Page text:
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Sunday, July 14, 2024


I was born in the mid-1970s, after the end of the Civil War. Although I’m an indigene of Enugu State, I grew up in Nasarawa State. My parents, Mr and Mrs Akazi, had ten children, and I’m the nineth.

Two of my older siblings died during the war, and my parents prayed to God to give them more children. Their prayers were answered when I and my brother were born. My arrival brought joy to the family, and that was why I was named Chidiebere, which means “God is merciful.”

My father, Emmanuel Chukwu Akazi, was a loving, caring, and kind man. He worked very hard to provide everything that we needed. He had a thriving timber business and back in the 1980s, was among the few people who bought a Peugeot car. 

Due to the nature of father’s business, we used to have over 15 people assisting us in our home. He was also a philanthropist who loved to spend money, and that was why his friends called him “Ane eri aku, aku a na’abia,” which means that when you spend money, you’ll get more.

My mother was managing a hotel at the time of my birth. As a child, we had more than enough and always shared food items and clothes with the less privileged. Although I grew up in a prosperous family, my upbringing was a combination of discipline and pampering. No specific chore was assigned to me because we had a lot of domestic staff. 

However, while my elder siblings were working, I used to watch what they were doing. So, that was how I learned how to perform household chores. My mother however, didn’t know that I had learned anything, and that was why she told my first suitor that she was still training me on how to be a good wife.  He was asked to come back when I’m thoroughly groomed!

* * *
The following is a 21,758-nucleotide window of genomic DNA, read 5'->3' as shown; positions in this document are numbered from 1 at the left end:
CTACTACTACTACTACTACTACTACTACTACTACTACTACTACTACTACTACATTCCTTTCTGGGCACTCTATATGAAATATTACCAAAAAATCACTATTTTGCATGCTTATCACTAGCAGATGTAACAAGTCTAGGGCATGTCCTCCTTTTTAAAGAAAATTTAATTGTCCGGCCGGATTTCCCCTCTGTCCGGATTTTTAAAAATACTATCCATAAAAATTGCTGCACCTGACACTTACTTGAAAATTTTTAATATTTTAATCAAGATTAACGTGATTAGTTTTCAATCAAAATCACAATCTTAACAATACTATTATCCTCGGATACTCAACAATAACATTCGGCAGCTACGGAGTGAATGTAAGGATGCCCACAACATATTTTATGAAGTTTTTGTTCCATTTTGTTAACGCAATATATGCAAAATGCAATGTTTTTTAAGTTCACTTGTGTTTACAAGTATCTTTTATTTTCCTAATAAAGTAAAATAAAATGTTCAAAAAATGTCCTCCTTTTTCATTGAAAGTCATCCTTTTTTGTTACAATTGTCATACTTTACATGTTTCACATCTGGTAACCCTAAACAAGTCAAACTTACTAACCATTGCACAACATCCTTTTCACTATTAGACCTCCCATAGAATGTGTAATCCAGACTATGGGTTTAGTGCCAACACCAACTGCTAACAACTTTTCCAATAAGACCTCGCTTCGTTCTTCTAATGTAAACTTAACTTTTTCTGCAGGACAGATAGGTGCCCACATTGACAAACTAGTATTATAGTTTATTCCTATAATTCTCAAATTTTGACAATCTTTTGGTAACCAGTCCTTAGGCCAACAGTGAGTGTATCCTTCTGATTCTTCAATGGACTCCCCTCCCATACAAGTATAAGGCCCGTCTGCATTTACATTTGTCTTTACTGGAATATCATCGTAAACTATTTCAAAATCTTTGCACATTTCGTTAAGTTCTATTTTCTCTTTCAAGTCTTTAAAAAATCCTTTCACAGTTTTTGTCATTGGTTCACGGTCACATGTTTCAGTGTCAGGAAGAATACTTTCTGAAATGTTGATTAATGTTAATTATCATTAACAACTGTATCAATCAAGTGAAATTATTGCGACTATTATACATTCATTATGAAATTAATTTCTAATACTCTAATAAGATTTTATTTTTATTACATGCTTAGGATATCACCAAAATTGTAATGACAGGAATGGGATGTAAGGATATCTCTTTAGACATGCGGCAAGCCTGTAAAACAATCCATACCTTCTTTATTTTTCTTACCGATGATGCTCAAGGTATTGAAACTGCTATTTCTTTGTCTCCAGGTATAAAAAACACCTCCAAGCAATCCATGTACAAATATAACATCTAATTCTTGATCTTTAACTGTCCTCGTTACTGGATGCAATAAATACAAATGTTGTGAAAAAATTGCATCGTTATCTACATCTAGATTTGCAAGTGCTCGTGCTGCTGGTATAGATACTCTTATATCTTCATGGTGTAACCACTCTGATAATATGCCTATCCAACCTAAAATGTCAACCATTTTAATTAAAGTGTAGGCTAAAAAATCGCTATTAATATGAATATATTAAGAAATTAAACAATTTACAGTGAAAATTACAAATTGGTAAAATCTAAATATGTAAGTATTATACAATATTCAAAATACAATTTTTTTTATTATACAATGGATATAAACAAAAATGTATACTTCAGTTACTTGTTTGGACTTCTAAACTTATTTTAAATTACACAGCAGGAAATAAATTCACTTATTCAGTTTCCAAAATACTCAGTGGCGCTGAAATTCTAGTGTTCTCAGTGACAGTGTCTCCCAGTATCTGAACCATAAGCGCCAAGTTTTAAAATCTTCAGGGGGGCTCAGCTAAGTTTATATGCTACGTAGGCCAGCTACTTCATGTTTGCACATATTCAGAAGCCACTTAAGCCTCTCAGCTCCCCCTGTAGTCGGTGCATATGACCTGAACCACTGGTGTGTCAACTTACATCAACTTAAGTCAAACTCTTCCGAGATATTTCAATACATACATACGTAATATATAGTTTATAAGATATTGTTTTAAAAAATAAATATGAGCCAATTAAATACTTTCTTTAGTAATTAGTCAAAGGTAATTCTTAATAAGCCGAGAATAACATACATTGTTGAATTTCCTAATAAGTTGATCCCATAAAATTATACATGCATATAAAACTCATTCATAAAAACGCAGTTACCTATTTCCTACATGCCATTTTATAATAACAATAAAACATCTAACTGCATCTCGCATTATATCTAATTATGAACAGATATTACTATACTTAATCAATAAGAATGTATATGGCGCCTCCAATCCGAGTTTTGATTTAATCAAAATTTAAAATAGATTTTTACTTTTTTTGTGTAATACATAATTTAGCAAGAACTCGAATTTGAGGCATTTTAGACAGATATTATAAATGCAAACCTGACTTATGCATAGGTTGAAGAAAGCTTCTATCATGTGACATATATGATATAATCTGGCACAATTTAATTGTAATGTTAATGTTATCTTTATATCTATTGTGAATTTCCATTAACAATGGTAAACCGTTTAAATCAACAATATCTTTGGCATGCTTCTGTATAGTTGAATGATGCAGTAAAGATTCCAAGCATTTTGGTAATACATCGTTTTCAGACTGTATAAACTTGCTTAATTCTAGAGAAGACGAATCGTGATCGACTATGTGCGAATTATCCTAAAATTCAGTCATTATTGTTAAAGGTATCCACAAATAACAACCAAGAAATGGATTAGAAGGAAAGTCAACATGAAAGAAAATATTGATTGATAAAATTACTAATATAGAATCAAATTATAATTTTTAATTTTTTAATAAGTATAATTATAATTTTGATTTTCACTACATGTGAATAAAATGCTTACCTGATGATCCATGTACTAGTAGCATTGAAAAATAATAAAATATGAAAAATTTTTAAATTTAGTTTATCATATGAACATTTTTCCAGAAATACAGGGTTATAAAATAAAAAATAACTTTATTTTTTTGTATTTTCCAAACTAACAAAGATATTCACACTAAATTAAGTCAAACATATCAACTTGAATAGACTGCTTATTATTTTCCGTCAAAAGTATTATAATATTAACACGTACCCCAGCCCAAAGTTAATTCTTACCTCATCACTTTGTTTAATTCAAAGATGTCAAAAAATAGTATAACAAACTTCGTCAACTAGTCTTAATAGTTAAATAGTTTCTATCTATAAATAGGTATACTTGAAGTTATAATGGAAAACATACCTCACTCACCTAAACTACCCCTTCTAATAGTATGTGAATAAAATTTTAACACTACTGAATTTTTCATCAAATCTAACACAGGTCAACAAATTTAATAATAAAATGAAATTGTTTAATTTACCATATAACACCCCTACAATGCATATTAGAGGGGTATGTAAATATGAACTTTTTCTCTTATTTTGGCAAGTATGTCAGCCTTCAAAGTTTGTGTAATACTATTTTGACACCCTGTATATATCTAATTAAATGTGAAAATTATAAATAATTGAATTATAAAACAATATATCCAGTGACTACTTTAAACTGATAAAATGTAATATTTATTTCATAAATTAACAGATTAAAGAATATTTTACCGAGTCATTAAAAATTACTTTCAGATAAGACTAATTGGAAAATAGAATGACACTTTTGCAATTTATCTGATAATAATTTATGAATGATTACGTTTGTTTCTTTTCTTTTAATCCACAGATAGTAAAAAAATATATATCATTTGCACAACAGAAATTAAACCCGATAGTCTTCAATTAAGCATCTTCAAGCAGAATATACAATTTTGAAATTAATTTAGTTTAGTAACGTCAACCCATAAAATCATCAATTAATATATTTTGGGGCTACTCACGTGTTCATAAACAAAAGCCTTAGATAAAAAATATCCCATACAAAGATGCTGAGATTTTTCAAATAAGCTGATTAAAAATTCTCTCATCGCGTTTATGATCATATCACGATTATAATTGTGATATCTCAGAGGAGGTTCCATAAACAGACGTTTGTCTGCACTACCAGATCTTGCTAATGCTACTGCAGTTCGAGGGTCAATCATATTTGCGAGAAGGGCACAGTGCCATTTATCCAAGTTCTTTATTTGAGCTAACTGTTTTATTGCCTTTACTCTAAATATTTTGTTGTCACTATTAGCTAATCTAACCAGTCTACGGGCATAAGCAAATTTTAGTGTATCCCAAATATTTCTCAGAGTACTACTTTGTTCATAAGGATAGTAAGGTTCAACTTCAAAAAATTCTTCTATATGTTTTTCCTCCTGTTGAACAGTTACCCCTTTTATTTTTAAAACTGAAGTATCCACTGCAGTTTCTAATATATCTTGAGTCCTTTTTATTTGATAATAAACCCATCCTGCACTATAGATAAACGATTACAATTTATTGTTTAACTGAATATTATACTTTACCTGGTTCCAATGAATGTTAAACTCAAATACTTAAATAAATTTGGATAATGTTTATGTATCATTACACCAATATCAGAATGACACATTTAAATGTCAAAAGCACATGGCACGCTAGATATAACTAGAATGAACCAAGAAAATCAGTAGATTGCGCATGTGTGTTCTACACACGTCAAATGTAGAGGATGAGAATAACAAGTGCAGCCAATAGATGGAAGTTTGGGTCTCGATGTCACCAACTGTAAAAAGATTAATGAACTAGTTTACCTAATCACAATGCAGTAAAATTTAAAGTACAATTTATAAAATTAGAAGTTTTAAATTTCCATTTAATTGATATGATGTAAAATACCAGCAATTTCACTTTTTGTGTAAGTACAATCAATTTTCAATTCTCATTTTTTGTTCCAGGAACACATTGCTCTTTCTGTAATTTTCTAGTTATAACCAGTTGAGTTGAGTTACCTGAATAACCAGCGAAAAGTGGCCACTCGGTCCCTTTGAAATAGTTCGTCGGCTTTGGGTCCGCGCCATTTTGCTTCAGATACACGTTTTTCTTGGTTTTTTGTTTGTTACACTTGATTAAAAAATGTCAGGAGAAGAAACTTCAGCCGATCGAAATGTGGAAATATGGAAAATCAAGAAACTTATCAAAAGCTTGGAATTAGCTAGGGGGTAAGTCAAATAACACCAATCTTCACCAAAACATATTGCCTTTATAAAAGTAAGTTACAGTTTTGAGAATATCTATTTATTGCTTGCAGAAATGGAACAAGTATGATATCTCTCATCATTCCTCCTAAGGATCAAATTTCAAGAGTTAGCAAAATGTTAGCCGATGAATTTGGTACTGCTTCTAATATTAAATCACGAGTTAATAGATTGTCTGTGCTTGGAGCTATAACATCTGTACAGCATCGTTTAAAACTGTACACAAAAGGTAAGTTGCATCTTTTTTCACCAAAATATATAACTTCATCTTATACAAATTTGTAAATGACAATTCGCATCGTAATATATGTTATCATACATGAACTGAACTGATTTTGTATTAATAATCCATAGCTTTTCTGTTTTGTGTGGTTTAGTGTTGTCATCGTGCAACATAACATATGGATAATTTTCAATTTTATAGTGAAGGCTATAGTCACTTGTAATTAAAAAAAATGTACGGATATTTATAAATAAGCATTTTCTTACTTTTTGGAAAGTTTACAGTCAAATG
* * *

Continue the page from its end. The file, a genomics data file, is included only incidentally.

While growing up, my parents were the greatest influence I had. They loved and respected each other so much. My mother was very submissive, kind, and understanding, and in return, my father adored her. Throughout all the years they lived together, they had no serious conflict that I can recollect. I was very close to my dad, and that’s why his death really broke my heart. I’m grateful to my mother for being there for me after my father passed away.

I attended several primary schools because my father was seeking the best one for me. I went to Central Primary School Araba at Toto in Nasarawa State; Ada-Odu Primary School; Saint Theresa Primary School; and Holy Ghost Primary School. My father loved education so much. He used to say, “Chidi, I will send you to 

Oxford University. I will send you to Cambridge.” Although father had no formal education, he knew the names of top universities abroad and wanted his children to study there. Sadly, he died before he could achieve those dreams. Sometimes, when I think about it, I wish I could attend those schools just to fulfil my father’s dreams.

I had my secondary education at the prestigious Government Girls’ Secondary School, Abaji, Abuja. Although life in school was challenging, it was also interesting. My keyword as a student was excellence, and I was among those who had good grades. They assigned me the posts of a Library Prefect and Study Prefect because of my love for books. I was also the Assistant Female Prefect. Besides academic studies, I also played a lot during my leisure time. Sometimes, we used to sneak out to look for fruit or go to the nearby stream to swim. 

I was very good at science and arts subjects. However, my childhood dream was to become a doctor. I was also very eloquent and could win any logical debate. Therefore, the school principal, Mrs Roseline Elemi, counselled me to study law. I accepted and had two choices: to become a lawyer or a doctor. Unfortunately, as I grew up, things didn’t go as planned. So, I couldn’t pursue a career as a doctor or lawyer.

I think self-discovery is the greatest achievement in life because once you discover yourself and accept who you are, then you can fulfil your true purpose in life. As I grew up, I started asking questions about the purpose of my existence. I wanted to know more about God. To find answers, I started reading the Bible and books on self-discovery, life purpose, and many others. I found out I’m a loving and generous person who enjoys making other people happy. Then one day, while I was having communion with God, I got the revelation to set up an organization that cares for people. I obeyed the voice, and that was how Harriet New Life Foundation (HANEF) was born.


At HANEF, our aim is to empower and develop women and young people. We also help them discover their purpose in life. We started the NGO in 1998 and in 2000, we got officially registered. Over the years, as HANEF grew larger, we created several arms and ministries.